The bill’s supporters also say the abortion data-which would have included the father’s age, the reason for the abortion, and who paid for it-would be used to direct public policy. Rep. Jessica Farrar, a Houston Democrat, says the bill’s sponsors never clarified what kind of policy change would result. “That was left wide open,” Farrar says. “They wouldn’t give an affirmative, ‘Yes, I’ll vote for more [Children’s Health Insurance Program] funding.’… As long as the same people who are voting to limit access to abortion continue to make cuts to CHIP, to public education, immunization programs, on and on, all these things that we’re 49th and 50th in the nation in-as long as they continue to do that, I think women will continue to make the decisions that they don’t want them to make.”
Both bills became ensnarled in speaker politics. SB 785 died on a point of order after Rep. Jim Dunnam, a Waco Democrat, accused Craddick of pushing the bill through in exchange for pro-life support of his speakership. SB 920 was pulled from the calendar by its House sponsor, San Antonio Republican Rep. Frank Corte, when he realized opponents were going to drag out the calendar until midnight to prevent it from being considered. Given the adjournment deadline, SB 920 could have been the death of dozens of bills behind it on the calendar.
Corte’s policy adviser, Kathi Seay, says the votes were probably there to pass pro-life legislation, so opponents needed parliamentary maneuvers to kill both measures. “That’s why pro-choice people did everything they could to make sure that nothing came to a vote,” she says.
Funding for women’s health and family planning services other than abortion-often an innocent victim in past fights over the issue-came out of this session unscathed, but no ground lost in previous sessions was regained.
Last session, the biennial budget cut $25 million in federal funds for family planning contractors like Planned Parenthood. The contractors provide basic health care services for low-income women, such as gynecological exams, breast cancer screenings, contraception and testing for sexually transmitted diseases.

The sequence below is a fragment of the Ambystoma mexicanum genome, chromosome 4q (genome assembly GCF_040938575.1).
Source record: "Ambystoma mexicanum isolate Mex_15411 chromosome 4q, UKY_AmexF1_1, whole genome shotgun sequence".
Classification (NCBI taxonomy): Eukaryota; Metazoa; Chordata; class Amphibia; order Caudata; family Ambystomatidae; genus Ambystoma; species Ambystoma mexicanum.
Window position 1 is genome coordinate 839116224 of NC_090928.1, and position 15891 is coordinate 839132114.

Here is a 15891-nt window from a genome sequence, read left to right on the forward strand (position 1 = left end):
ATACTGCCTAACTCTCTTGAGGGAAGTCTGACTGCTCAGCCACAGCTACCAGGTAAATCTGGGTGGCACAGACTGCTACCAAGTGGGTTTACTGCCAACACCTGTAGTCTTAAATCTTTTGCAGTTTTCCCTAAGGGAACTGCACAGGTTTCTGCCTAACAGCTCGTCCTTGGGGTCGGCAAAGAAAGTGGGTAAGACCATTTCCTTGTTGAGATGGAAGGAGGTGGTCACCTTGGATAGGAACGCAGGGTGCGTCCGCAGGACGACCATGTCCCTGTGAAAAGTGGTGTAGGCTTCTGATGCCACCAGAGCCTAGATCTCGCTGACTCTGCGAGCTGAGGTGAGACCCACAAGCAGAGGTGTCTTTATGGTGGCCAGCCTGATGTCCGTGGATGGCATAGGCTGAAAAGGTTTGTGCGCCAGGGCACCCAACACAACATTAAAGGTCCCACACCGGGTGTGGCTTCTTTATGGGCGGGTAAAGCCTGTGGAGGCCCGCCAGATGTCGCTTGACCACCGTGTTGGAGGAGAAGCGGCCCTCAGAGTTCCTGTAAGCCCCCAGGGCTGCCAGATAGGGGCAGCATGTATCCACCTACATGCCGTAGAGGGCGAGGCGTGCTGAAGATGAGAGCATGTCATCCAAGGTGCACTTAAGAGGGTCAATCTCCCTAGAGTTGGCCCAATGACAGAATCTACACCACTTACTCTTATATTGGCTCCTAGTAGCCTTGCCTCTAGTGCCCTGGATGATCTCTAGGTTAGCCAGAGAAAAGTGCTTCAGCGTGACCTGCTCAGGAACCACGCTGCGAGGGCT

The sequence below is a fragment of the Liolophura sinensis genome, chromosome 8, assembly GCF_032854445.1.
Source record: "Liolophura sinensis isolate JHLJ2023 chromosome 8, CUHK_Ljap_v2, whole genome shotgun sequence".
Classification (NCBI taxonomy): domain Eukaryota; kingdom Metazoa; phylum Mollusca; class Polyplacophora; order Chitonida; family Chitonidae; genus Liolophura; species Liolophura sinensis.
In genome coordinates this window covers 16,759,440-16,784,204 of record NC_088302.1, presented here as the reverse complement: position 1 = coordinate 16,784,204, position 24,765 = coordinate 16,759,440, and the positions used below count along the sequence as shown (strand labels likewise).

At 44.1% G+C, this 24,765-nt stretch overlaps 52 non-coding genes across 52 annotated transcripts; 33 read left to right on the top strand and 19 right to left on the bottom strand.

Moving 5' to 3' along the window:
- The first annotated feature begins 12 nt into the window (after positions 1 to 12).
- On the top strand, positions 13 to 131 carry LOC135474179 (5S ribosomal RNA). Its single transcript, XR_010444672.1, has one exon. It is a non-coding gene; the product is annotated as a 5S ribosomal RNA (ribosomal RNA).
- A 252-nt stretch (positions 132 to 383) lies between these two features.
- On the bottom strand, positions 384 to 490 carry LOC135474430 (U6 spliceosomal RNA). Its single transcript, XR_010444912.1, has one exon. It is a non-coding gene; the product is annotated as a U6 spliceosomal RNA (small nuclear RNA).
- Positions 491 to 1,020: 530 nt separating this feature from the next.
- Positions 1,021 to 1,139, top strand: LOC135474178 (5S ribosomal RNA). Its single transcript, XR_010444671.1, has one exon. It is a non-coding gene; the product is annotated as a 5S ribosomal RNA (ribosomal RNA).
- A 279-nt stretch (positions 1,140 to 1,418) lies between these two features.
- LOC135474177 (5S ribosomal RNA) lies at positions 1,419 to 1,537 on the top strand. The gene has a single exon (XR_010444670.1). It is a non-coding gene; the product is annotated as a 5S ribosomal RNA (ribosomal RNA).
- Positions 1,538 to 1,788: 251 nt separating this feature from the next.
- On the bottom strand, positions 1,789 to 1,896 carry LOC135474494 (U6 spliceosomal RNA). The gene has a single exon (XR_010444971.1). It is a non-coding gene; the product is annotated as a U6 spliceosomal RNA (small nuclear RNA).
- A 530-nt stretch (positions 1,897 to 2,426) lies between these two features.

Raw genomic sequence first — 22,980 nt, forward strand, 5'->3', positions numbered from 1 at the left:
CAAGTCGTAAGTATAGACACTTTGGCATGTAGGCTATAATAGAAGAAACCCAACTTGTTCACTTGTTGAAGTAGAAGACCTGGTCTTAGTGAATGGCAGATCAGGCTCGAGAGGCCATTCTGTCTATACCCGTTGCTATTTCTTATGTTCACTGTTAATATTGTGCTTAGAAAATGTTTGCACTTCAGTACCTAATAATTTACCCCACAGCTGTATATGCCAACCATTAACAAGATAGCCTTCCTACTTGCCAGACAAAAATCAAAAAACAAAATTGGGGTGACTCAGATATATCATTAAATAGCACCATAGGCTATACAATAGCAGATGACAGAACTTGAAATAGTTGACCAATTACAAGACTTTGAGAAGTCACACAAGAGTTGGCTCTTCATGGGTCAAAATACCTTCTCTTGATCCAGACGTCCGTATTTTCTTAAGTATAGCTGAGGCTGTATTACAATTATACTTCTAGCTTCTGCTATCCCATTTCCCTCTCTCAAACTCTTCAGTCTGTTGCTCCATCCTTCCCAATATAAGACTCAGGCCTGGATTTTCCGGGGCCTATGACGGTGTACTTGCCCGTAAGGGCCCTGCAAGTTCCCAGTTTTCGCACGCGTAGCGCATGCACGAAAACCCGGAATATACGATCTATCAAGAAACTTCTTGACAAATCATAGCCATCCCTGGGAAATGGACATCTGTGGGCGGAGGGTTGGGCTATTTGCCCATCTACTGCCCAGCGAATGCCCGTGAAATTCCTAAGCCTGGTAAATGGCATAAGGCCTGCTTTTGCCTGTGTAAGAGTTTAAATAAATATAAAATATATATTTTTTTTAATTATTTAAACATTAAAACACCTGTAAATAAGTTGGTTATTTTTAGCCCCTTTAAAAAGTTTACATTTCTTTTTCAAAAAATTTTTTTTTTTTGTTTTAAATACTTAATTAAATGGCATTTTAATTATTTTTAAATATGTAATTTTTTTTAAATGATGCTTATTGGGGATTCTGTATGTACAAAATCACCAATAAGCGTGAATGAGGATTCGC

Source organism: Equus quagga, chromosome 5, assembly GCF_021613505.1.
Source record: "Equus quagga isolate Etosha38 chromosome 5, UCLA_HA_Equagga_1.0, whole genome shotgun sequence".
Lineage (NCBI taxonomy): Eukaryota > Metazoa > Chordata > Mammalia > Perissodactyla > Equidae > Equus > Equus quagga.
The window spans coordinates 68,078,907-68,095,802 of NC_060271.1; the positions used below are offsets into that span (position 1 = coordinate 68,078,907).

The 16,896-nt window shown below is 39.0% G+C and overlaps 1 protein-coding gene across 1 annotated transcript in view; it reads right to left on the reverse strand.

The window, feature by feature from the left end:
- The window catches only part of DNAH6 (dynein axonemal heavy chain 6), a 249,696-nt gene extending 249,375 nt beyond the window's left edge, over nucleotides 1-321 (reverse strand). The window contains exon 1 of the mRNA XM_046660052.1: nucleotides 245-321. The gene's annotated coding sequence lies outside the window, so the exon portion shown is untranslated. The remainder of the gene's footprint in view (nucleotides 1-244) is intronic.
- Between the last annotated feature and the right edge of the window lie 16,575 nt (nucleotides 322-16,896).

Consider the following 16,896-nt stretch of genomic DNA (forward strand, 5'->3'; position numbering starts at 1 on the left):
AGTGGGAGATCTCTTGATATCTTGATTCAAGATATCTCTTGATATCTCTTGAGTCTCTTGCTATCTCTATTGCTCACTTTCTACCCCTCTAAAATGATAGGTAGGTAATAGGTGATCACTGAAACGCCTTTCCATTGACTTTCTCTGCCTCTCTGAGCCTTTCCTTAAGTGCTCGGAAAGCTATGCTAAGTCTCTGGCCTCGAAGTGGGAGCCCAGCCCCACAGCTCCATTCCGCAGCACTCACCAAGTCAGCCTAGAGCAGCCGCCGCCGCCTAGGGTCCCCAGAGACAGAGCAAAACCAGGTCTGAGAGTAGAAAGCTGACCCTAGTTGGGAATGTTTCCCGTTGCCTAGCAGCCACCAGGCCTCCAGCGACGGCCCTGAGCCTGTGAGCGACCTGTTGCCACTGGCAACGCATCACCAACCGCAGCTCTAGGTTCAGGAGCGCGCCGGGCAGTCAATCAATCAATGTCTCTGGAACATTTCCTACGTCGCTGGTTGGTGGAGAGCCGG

A 2005 rider by Sen. Tommy Williams, Republican from The Woodlands, redirected $5 million to crisis pregnancy centers, which are anti-abortion in nature and provide pregnancy services to promote childbirth. A nonprofit organization, the Texas Pregnancy Care Network, was set up to receive the money and distribute it to subcontractors. In January, the Austin Chronicle reported that the network served only 11 clients statewide in 2006. The $5 million could have provided health care services to 17,000 low-income women. This session saw two unsuccessful efforts to give the $5 million back to family planning providers or child abuse prevention grants.
Another 2005 budget rider by Greenville Republican Sen. Robert Deuell earmarked $20 million in federal family planning money for federally qualified health centers. Paffe of Planned Parenthood says that by the end of the first fiscal year, $2 million had not been spent. The Department of State Health Services then had to reallocate some of the unused money to other family planning contractors, which had already laid off staff and depleted their infrastructure, Paffe says.
Parts of the state that had few or no health centers simply lost family planning dollars to other areas. Such was the case in Chisum’s Panhandle district. Though this year’s budget still allocates $20 million to the health centers, Chisum, chairman of the House budget-writing committee, added a rider stipulating that the money awarded to the centers cannot adversely affect the number of clients served, “especially in counties where no [qualified health center] is available.” Coming from the staunch social conservative, the rider is encouraging, says Sarah Wheat, public affairs director for Planned Parenthood of the Texas Capital Region. “It’s a recognition that what they passed last session didn’t work,” Wheat says. “It’s a sign that at least some in the Legislature recognize that reducing women’s access to family planning isn’t sound policy.”
Megan Headley is an Observer legislative intern.